My poimt is just that I think what we all crave in a Guardian crossword is wit, style or originality (or, best, all three) and these I consistently fail to find in Chifonie’s puzzles.

  13. Paul B says:

    It’s the dread database, I’m sure of it! So tempting just to re-use a clue from, well, maybe not so long ago, when you haven’t much time and you’d really rather be watching the telly. Or not: simple duplication, self-plagiarism or whatever you’d call it.

    But there’s a queue to get in at The Anagruid, unless I’m very much mishtaken, containing wood beez who I suspect would not forego the opportunity for a bit of wit, invention and originality, were it ever to be offered. Hugh?

  14. RCWhiting says:

    Neil @12
    Do you actually solve them by remembering previous uses or do you just recognise the clue after solving it?

  15. tupu says:

    Thanks scchua and Chifonie

    I only got to this this afternoon. A pleasant enough stroll on the whole. I found the top right corner the most difficult and the most enjoyable to crack. I agree with Querulous@5 re ‘jail’ (verb).

  16. grandpuzzler says:

    Thanks Chifonie and scchua. The first picture is Pat Nixon but I can’t relate it to the puzzle unless it is the PANDA which they brought back from a China visit. The second picture is Willie Nelson before he fired his barber. Relation to the puzzle? He had a 1975 album called Red Headed Stranger. Stranger is in the 5d clue. Probably not what you had in mind.

    Cheers…

  17. Derek Lazenby says:

    Got a bit of a cold so not thinking straight, hence what should have been simple required more than the usual gadgetry. Oh well.

    Not convinced by saddle = charge. To charge somebody with doing something doesn’t necessarily mean you are saddling them with it, they may want to do it. I guess it sometimes works, but not always.

    Unexpected is a spurious word in 13. Anyone with something incurable, like me, will tell you that relapses are totally expected. Deterioration defines relapse (sort of), whether it is expected or not.

  18. Robi says:

    Had to do this without the trusty old computer.

    Thanks scchua; I thought a cleaver was, well, a ‘cleaver,’ not a knife, but I see Wiki says it is a knife, so my objection stops here. NeilW @7; I can’t see the objection to ‘into;’ if someone is put into jail they are banged up.

    Picture 1 is Pat Nixon – When a news photographer wanted her to strike yet another pose while wearing an APRON, she firmly responded, “I think we’ve had enough of this kitchen thing, don’t you?” Pic 2 is WILLIE NELSON; not sure of the link, but he did have a song called PARTNERs After All. Pic 3′s link has already been established to Bill COTTON. Pic 4 is a Musk Ox (?) [It's not a PANDA, and doesn't need CRAMPONS, but is a GREAT BEAST!] Pic 5 relates to the CHEVRON oil spill. Pic 6 as before is Russ Conway, who played Side SADDLE.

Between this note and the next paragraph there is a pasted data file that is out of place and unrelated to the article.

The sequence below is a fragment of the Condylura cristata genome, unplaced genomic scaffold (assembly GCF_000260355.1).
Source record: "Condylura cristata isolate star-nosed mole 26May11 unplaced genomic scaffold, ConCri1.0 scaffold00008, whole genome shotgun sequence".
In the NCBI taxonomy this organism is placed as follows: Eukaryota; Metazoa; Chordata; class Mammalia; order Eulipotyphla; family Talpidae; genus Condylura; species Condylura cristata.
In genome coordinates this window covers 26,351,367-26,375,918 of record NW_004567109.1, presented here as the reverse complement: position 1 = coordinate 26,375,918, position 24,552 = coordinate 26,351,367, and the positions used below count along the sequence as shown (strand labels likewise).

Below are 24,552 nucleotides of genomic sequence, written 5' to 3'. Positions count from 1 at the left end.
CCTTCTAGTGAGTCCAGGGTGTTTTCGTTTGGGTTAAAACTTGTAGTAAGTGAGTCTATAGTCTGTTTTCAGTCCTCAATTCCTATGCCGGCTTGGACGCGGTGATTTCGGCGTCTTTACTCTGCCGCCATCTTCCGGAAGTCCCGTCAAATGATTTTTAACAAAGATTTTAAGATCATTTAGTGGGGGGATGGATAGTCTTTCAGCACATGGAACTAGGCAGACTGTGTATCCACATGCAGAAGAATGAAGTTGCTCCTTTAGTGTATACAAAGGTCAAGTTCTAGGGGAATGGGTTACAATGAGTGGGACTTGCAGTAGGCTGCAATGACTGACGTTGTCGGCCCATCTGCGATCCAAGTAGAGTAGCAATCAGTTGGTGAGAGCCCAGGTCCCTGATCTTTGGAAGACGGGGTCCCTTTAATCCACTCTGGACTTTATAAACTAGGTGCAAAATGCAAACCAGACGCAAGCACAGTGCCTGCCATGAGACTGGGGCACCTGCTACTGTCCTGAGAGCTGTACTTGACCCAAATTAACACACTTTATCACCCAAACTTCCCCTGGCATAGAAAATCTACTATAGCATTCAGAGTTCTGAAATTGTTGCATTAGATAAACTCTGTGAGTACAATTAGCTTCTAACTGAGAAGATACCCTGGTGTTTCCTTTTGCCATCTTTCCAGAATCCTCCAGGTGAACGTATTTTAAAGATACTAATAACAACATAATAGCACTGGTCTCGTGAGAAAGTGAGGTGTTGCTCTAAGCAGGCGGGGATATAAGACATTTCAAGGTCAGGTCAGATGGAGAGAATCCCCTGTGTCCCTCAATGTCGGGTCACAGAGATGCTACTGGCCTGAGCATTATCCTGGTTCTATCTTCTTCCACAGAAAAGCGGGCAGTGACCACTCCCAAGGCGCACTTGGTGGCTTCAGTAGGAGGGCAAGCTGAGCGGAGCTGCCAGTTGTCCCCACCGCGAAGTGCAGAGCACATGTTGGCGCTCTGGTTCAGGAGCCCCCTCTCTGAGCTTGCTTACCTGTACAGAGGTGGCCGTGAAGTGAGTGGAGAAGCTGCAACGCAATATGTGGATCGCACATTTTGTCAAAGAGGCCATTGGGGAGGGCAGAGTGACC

19. Robi says:

    grandpuzzler @16; we crossed……. :)

  20. Robi says:

    ……. and ‘Willie Nelson Dodges JAIL in Texas’………..

  21. scchua says:

    The answers to the quiz before I retire for the night; most already got by yourselves.

    Pat Nixon, then First Lady of the USA, donated two PANDAs to the Washington Zoo (otherwise she would have kept them on the White House lawn?).  They were part of China’s panda diplomacy (following ping-pong diplomacy), having been given to the Nixons during their China trip.  (Apparently Edward Heath, then British PM, didn’t want to be left out, and asked for 2 pandas which duly arrived at London Zoo.)  

    That’s an unrecognisably young Willie Nelson.  I did say that the links were to “blog/crossword”.  After I had typed “how time slips away” cf. 13across, the song, co-written and performed by Willie, “Funny How Time Slips Away” started playing in my head.

    Wakey Wakey was Billy Cotton’s signature call.

    The US reciprocated panda diplomacy by sending a pair of musk oxen to China.

    After 2 oil spills off Brazil, the oil company, Chevron Corporation, is deep in it.

    Russ Conway had a hit with Side Saddle.

    And thank you all for your comments.

  22. Davy says:

    Thanks scchua,

    Yes, this was mainly quite easy but there were some very good surfaces. “Bob has no trousers” made me laugh. “Poor Bob”, I thought. I also liked DOVER SOLE, ABSTINENT, PREVENT and LAMPSHADE.
    I found the puzzle reasonably entertaining but like others, I thought CRAMPON was a bit of a muddle. Anyway, thanks Chiffers.

  23. stiofain says:

    davy@22 When I seen bob has no trousers I suspected another spongebob squarepants theme was it Paul did that one?
    A pleasant easy solve.